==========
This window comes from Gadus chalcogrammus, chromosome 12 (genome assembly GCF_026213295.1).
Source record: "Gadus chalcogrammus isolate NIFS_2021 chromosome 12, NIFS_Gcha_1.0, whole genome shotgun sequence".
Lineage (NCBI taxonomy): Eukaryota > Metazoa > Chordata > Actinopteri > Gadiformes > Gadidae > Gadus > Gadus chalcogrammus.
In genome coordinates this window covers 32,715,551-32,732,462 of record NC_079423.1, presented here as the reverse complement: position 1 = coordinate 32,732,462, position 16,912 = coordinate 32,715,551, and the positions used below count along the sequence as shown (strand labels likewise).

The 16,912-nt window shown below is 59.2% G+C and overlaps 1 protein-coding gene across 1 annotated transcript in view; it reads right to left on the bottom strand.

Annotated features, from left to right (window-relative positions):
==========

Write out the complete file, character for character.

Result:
This window comes from Gadus chalcogrammus, chromosome 12 (genome assembly GCF_026213295.1).
Source record: "Gadus chalcogrammus isolate NIFS_2021 chromosome 12, NIFS_Gcha_1.0, whole genome shotgun sequence".
Lineage (NCBI taxonomy): Eukaryota > Metazoa > Chordata > Actinopteri > Gadiformes > Gadidae > Gadus > Gadus chalcogrammus.
In genome coordinates this window covers 32,715,551-32,732,462 of record NC_079423.1, presented here as the reverse complement: position 1 = coordinate 32,732,462, position 16,912 = coordinate 32,715,551, and the positions used below count along the sequence as shown (strand labels likewise).

The 16,912-nt window shown below is 59.2% G+C and overlaps 1 protein-coding gene across 1 annotated transcript in view; it reads right to left on the bottom strand.

Annotated features, from left to right (window-relative positions):